Hobo blues maverick tentatively ropes in guest musicians for his major label debut
There’s a song on this, the second album by the veteran, late-flowering blues maverick Seasick Steve, called “Thunderbird”. Delivered in a gravel-voiced holler that recalls Tom Waits and a series of twisted southern vowels that resemble Dr John, the song is a hymn to the cheapo fortified wine of the same name, a drink that’s popular with both grizzled hobos and students alike.
Rather fittingly, it appears to be students and grizzled hobos that comprise Seasick Steve’s core audience. Somehow, the sixtysomething guitarist and singer born Steve Wold has managed to resurrect and reinvent that long debased artform known as the blues, reclaiming it from the dreary boogie revivalists and finding a way of selling it to audiences brought up on The White Stripes.
He’s done this primarily by reconnecting the blues to its earliest solo incarnations, the music of Robert Johnson and Charlie Patton. Part of the reason why those early kings of the delta sound so haunted and ethereal today is because – unhampered by drummers of bass players – they didn’t follow such rigid, 12-bar-blues templates. A cycle might last 12 bars but it might just as easily be 11, 13 or 14 or 22 bars long, and they’d often switch time signature at random. Rarely would they use the same three-chord turnarounds: sometimes they’d play in a single key, or use weird chromatic chord changes.
Seasick Steve does all of this, and his one-man-band status also allows him to explore a more wayward tributary of the Mississippi – one in which Robert Johnson’s solo voyages merge with the avant garde soundscapes of Moondog, the minimalism of Steve Reich and the drone rock of the Velvet Underground. Like Moondog, Steve tries to recreate the sounds in his head by inventing his own mutant instruments (indeed, Steve’s three-stringed “piece of shit” Tranz Wonder guitar is not dissimilar from Moondog’s three-string Oo-yat-su). Like Reich, Steve’s use of repetition starts to invoke African kora players, building wave upon wave of hypnotic riffs which slowly mutate. And, like the Velvets, Steve is a master at using space, silence and single-key drones to hammer home his points.
Half of this album sees Steve Wold move away from his one-man-band USP by plugging in his guitar and tentatively collaborating with other musicians. “Just Like A King” is a majestic duet with Nick Cave, with backing from Cave’s slob-blues outfit Grinderman, where Cave adds a certain sadistic streak to Steve’s masochistic, lovelorn lyrics. Steve also employs a percussionist, Dan Magnussen from his old backing outfit the Level Devils. He sounds less convincing on tracks like “St Louis Slim” where he plays a full drum kit, but much more effective when he keeps things simple and merely replicates Seasick Steve’s footstomps, like on the gloriously shambolic “Prospect Lane” and “One True”, where the drums sound like they’re being played by a one-man-band wrestling with a bass drum strapped to his back and banging cymbals between his knees.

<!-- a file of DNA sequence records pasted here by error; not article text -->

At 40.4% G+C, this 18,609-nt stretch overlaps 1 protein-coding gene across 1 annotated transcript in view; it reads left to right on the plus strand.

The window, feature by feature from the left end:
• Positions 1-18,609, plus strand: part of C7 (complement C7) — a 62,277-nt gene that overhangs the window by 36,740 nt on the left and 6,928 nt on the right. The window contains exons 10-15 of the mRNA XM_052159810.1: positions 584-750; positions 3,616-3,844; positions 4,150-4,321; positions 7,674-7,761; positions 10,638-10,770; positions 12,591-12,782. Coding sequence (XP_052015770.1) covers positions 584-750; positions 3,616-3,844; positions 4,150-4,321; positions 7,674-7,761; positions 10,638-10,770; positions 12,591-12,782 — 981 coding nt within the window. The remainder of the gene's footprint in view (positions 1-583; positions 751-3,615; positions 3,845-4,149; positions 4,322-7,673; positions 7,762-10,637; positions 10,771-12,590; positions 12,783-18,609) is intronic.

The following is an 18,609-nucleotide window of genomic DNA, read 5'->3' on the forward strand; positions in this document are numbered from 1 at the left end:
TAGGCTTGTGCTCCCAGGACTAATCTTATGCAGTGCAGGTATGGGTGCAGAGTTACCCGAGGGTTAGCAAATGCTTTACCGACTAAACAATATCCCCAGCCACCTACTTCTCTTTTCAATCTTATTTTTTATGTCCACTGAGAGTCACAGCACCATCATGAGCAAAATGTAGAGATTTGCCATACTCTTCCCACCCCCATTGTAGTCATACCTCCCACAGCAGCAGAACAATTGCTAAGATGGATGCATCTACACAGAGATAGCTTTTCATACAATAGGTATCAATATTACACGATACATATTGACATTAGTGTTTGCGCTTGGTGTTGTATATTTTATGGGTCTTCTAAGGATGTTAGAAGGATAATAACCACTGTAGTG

It all proves that Seasick Steve is at his strongest when he’s playing solo. The yearning love song “Walking Man” sees his bottleneck guitar accompanied only by a stomping foot, the singer’s solitude adding weight to the desperate, lovelorn lyric. “When you say jump I say how high”, he croons, a reminder that blues music’s “loser” status can teach Morrissey a thing or two about melancholy. Better still are the slow, ruminative slide guitar tracks like “Fly By Night” and “My Youth”. Here the wayward tempo – which speeds up and slows down to suit the delivery of the lyrics – has the effect of slowing down time and space, to the point that you feel you’re having some out-of-body experience in a hot southern swamp.
Best of all is the hypnotic guitar riffs and foot-stomps of “Chiggers”, which is a list of handy tips on how to defeat the bugs of the same name (it involves “pulling your socks up to your knees” and “washing your clothes on the hottest cycle”). “I’m gonna play it on this NASTY gee-tar that I should’ve thrown away a long time ago,” he apologetically announces in his introduction. Yet it’s exactly those nasty gee-tars that makes his music so thrillingly unique. Seasick Steve moves away from them at his peril.
Q&A: Seasick Steve:
Where did you record the album?
It was a residential studio called Leeder’s Farm, in Spooner Row, Norfolk, run by a guy called Dan – real nice fella – who used to be in The Darkness. I liked it cos I could stay in one of the rooms there while I was recording. I spend so much time in England that I’ve decided to move to Norfolk with my family – I just got my wife to quit her horrible job in an old people’s home in Norway.
You seem to be collaborating a bit more on this album. Why?
It’s just a little boring playing on my own! There’s Nick Cave and his band. They came up to Norfolk on the train, dressed to kill, in their suits and everything! And we got these gospel backing singers from Tennessee on two tracks. Dan Magnussen is the only drummer that I really like to work with – he doesn’t even sound like a drummer, he sounds like his rattling a bag of bones or something!
Do you think your blues uses irregular time metres, rather like the earliest Delta bluesman?
That’s cos I can’t count! But you’re right. Guys like Robert Johnson and Charley Patton, they didn’t give a shit about whether it was 12 bars or not. They made it up as they went along. At some point I realised that it was okay not to give a shit about it — I’m not sure the old guys gave a shit, so why should I?
INTERVIEW: JOHN LEWIS